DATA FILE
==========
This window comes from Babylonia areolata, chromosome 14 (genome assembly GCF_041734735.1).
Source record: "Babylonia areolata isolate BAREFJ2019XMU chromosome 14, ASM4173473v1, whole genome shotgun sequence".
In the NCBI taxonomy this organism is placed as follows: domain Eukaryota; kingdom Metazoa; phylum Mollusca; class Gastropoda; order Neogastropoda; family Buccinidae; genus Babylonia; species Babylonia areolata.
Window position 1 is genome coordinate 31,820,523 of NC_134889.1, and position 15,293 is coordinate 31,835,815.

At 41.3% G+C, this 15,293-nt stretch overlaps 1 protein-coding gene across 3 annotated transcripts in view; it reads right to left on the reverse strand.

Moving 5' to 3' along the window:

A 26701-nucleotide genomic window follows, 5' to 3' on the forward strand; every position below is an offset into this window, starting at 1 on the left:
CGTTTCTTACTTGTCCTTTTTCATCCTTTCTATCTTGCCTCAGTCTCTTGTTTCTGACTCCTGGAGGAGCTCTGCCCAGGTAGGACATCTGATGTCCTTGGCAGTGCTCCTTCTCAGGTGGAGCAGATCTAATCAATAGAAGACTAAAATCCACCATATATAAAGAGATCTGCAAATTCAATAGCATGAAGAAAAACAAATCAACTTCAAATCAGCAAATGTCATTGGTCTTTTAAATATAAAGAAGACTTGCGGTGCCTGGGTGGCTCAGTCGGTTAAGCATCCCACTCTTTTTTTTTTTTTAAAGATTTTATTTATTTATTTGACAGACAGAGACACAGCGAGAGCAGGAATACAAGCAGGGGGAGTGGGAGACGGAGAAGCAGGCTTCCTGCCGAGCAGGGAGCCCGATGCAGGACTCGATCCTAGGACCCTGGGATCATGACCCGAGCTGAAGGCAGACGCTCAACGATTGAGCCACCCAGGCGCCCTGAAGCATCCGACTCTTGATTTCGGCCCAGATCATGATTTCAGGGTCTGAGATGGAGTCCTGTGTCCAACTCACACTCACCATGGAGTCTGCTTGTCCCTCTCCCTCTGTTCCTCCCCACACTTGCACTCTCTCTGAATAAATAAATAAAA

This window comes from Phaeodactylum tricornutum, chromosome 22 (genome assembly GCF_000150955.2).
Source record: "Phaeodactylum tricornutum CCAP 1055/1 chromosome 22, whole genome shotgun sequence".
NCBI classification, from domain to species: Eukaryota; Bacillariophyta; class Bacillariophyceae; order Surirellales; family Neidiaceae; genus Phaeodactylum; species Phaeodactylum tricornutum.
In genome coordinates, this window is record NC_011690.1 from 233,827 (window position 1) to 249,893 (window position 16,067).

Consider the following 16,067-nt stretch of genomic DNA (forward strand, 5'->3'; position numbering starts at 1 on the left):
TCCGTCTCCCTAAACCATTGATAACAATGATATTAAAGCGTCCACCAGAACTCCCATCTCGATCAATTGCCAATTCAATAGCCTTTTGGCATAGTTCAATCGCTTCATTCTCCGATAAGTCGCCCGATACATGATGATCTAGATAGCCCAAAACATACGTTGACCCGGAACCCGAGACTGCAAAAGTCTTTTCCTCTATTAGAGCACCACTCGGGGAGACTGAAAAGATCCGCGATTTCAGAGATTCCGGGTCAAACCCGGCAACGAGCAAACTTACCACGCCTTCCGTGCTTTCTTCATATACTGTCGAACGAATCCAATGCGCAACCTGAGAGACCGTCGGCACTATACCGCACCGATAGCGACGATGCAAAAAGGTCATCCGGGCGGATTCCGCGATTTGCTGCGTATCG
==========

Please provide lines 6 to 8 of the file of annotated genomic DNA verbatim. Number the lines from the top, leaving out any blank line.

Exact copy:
Moving 5' to 3' along the window:

A 26701-nucleotide genomic window follows, 5' to 3' on the forward strand; every position below is an offset into this window, starting at 1 on the left:
CGTTTCTTACTTGTCCTTTTTCATCCTTTCTATCTTGCCTCAGTCTCTTGTTTCTGACTCCTGGAGGAGCTCTGCCCAGGTAGGACATCTGATGTCCTTGGCAGTGCTCCTTCTCAGGTGGAGCAGATCTAATCAATAGAAGACTAAAATCCACCATATATAAAGAGATCTGCAAATTCAATAGCATGAAGAAAAACAAATCAACTTCAAATCAGCAAATGTCATTGGTCTTTTAAATATAAAGAAGACTTGCGGTGCCTGGGTGGCTCAGTCGGTTAAGCATCCCACTCTTTTTTTTTTTTTAAAGATTTTATTTATTTATTTGACAGACAGAGACACAGCGAGAGCAGGAATACAAGCAGGGGGAGTGGGAGACGGAGAAGCAGGCTTCCTGCCGAGCAGGGAGCCCGATGCAGGACTCGATCCTAGGACCCTGGGATCATGACCCGAGCTGAAGGCAGACGCTCAACGATTGAGCCACCCAGGCGCCCTGAAGCATCCGACTCTTGATTTCGGCCCAGATCATGATTTCAGGGTCTGAGATGGAGTCCTGTGTCCAACTCACACTCACCATGGAGTCTGCTTGTCCCTCTCCCTCTGTTCCTCCCCACACTTGCACTCTCTCTGAATAAATAAATAAAA